The systems performances were evaluated based on onsite flow measurements and collection of samples for laboratory analysis. The wastewater monitoring was executed in different periods and frequency, in which flow data were analyzed in Class 1 and 3 systems and physical–chemical and microbiological parameters were evaluated in all systems.

Samples were collected for the laboratory analysis at different points in the evaluated systems, such as (i) at the inlet and outlet of each CW in Class 2 systems and (ii) at the inlet of the primary treatment unit and the outlet of the CW unit in Class 1 and Class 3 systems (3a, 3b, 3c, 3d, and 3e). Regarding this, it is important to point out that the raw effluents were not collected for analysis in Class 2 systems, only the primary effluent post-septic tank treatments were submitted for analysis. The frequency of laboratory analysis of the influent and treated effluent varies from system to system, depending on the needs of the enterprise. Subsequently, the data were compiled into a spreadsheet and the treatment performance of each system was evaluated.

The evaluated variables were: pH, chemical oxygen demand (COD), biochemical oxygen demand (BOD5), total suspended solids (TSS), turbidity, ammonium nitrogen (N-), ortho-phosphate phosphorus (P-), total coliform (TC), and E. coli (EC). The analysis of all parameters followed APHA (2005) except for the N-, which followed Vogel (1981) recommendations.

Potential reuse of treated wastewater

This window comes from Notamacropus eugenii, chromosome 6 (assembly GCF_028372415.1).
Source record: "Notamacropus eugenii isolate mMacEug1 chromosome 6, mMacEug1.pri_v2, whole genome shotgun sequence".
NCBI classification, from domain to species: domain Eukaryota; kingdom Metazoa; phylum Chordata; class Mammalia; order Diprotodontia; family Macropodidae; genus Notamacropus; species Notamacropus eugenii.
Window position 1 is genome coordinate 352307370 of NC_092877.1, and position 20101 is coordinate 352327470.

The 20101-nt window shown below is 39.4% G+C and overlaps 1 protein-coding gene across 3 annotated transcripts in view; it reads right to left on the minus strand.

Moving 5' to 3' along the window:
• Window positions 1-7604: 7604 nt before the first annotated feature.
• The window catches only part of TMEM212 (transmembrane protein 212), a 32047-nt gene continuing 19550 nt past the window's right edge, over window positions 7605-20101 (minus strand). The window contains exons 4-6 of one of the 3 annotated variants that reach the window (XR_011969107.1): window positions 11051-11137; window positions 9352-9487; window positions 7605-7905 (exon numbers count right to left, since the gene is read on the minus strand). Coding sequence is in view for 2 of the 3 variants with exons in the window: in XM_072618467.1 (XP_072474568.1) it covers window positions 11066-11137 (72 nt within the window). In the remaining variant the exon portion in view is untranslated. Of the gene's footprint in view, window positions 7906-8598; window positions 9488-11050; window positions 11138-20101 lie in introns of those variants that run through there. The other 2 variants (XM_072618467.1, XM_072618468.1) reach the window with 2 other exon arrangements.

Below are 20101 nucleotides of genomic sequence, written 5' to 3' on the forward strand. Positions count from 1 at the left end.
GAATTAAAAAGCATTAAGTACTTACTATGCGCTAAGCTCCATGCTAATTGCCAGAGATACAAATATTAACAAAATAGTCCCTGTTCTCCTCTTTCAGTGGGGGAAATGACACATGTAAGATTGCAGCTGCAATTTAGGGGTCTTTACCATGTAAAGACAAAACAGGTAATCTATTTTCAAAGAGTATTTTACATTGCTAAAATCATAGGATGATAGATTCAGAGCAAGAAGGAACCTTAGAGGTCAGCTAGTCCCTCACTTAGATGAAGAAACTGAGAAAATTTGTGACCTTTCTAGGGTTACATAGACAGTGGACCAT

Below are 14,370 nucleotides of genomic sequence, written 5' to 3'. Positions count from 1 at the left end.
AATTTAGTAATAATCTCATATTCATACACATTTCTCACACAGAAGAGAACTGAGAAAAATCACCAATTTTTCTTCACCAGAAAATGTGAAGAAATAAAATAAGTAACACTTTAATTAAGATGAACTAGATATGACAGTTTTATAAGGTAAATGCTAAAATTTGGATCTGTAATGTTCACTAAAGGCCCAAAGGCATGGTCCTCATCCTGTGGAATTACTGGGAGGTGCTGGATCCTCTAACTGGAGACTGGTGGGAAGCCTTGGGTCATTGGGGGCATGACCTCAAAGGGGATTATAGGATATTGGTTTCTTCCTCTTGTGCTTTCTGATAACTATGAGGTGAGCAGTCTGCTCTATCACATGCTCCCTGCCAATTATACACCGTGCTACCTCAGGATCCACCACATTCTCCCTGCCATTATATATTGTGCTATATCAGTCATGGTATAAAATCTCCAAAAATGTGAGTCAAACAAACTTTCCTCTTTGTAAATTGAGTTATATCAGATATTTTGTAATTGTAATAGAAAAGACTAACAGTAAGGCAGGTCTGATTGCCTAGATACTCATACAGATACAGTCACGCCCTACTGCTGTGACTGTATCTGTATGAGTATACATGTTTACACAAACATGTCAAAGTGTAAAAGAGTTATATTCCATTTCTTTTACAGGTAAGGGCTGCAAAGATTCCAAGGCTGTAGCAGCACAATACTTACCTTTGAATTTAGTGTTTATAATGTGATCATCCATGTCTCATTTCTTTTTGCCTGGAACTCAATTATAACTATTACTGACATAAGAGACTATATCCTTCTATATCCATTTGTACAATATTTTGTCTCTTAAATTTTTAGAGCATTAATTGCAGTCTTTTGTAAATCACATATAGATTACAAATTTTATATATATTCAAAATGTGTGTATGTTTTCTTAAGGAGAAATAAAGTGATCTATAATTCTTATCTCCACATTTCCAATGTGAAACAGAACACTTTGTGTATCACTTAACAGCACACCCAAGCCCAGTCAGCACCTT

The research proceeded to the evaluation of the attendance of the quality of the recovered water obtained with the treatment in the different modalities of CW in the studied systems according to the different contexts, regarding the parameters recommended for reuse by different Brazilian legislations. Although there is no official national guideline for reuse of treated wastewater, there are some instruments that recommend quality standards according to different uses, among them: (i) the ‘Interáguas’ Program (2018), developed by the Ministry of Cities of the Federal Government, a set of action plans created to guide a reuse policy in Brazil; (ii) the Brazilian Standard N. 16783/19 that established the criteria for reuse in buildings (ABNT 2019); (iii) a research by ‘PROSAB’ (Research Program in Sanitation) on standards for agricultural, urban, aquaculture, and toilet reuse (Bastos et al. 2008); (iv) a manual published by the National Water Agency in partnership with Industry Associations in the State of São Paulo on water conservation and reuse in buildings (Sautchuk et al. 2005); (v) Minas Gerais State Regulation that stands out nationally with its legislation covering several types of reuse, including fertigation (CERH-MG 2020).